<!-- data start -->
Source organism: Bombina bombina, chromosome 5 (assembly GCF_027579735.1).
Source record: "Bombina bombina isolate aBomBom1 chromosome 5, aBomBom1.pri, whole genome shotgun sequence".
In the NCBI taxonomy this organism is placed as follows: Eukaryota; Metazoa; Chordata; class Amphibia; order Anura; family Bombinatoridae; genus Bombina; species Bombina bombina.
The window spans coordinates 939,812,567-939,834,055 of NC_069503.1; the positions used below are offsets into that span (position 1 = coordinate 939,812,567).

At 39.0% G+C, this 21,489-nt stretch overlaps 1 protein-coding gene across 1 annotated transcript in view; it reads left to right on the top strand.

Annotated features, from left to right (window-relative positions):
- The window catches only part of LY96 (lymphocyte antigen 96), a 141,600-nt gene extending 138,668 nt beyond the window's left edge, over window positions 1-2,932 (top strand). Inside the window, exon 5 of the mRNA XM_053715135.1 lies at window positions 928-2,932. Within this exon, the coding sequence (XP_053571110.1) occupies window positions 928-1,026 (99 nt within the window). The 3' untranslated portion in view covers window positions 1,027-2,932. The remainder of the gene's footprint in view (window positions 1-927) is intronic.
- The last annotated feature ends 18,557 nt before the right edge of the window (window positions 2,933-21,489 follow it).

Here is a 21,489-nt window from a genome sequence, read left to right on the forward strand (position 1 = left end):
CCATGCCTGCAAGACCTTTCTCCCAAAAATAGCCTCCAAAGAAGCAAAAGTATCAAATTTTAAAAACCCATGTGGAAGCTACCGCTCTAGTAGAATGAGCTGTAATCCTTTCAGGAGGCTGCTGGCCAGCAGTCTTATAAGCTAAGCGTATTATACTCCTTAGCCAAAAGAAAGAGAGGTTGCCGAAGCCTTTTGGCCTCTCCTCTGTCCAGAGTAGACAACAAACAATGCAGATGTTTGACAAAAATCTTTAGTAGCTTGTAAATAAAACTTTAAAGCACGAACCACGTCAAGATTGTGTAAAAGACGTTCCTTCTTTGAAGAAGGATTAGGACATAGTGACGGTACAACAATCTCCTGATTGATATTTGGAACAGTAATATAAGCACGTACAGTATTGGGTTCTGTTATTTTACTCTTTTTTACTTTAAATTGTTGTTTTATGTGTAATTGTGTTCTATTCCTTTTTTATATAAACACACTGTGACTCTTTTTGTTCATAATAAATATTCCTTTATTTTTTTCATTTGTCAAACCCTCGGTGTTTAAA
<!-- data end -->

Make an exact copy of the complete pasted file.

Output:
Source organism: Bombina bombina, chromosome 5 (assembly GCF_027579735.1).
Source record: "Bombina bombina isolate aBomBom1 chromosome 5, aBomBom1.pri, whole genome shotgun sequence".
In the NCBI taxonomy this organism is placed as follows: Eukaryota; Metazoa; Chordata; class Amphibia; order Anura; family Bombinatoridae; genus Bombina; species Bombina bombina.
The window spans coordinates 939,812,567-939,834,055 of NC_069503.1; the positions used below are offsets into that span (position 1 = coordinate 939,812,567).

At 39.0% G+C, this 21,489-nt stretch overlaps 1 protein-coding gene across 1 annotated transcript in view; it reads left to right on the top strand.

Annotated features, from left to right (window-relative positions):
- The window catches only part of LY96 (lymphocyte antigen 96), a 141,600-nt gene extending 138,668 nt beyond the window's left edge, over window positions 1-2,932 (top strand). Inside the window, exon 5 of the mRNA XM_053715135.1 lies at window positions 928-2,932. Within this exon, the coding sequence (XP_053571110.1) occupies window positions 928-1,026 (99 nt within the window). The 3' untranslated portion in view covers window positions 1,027-2,932. The remainder of the gene's footprint in view (window positions 1-927) is intronic.
- The last annotated feature ends 18,557 nt before the right edge of the window (window positions 2,933-21,489 follow it).

Here is a 21,489-nt window from a genome sequence, read left to right on the forward strand (position 1 = left end):
CCATGCCTGCAAGACCTTTCTCCCAAAAATAGCCTCCAAAGAAGCAAAAGTATCAAATTTTAAAAACCCATGTGGAAGCTACCGCTCTAGTAGAATGAGCTGTAATCCTTTCAGGAGGCTGCTGGCCAGCAGTCTTATAAGCTAAGCGTATTATACTCCTTAGCCAAAAGAAAGAGAGGTTGCCGAAGCCTTTTGGCCTCTCCTCTGTCCAGAGTAGACAACAAACAATGCAGATGTTTGACAAAAATCTTTAGTAGCTTGTAAATAAAACTTTAAAGCACGAACCACGTCAAGATTGTGTAAAAGACGTTCCTTCTTTGAAGAAGGATTAGGACATAGTGACGGTACAACAATCTCCTGATTGATATTTGGAACAGTAATATAAGCACGTACAGTATTGGGTTCTGTTATTTTACTCTTTTTTACTTTAAATTGTTGTTTTATGTGTAATTGTGTTCTATTCCTTTTTTATATAAACACACTGTGACTCTTTTTGTTCATAATAAATATTCCTTTATTTTTTTCATTTGTCAAACCCTCGGTGTTTAAA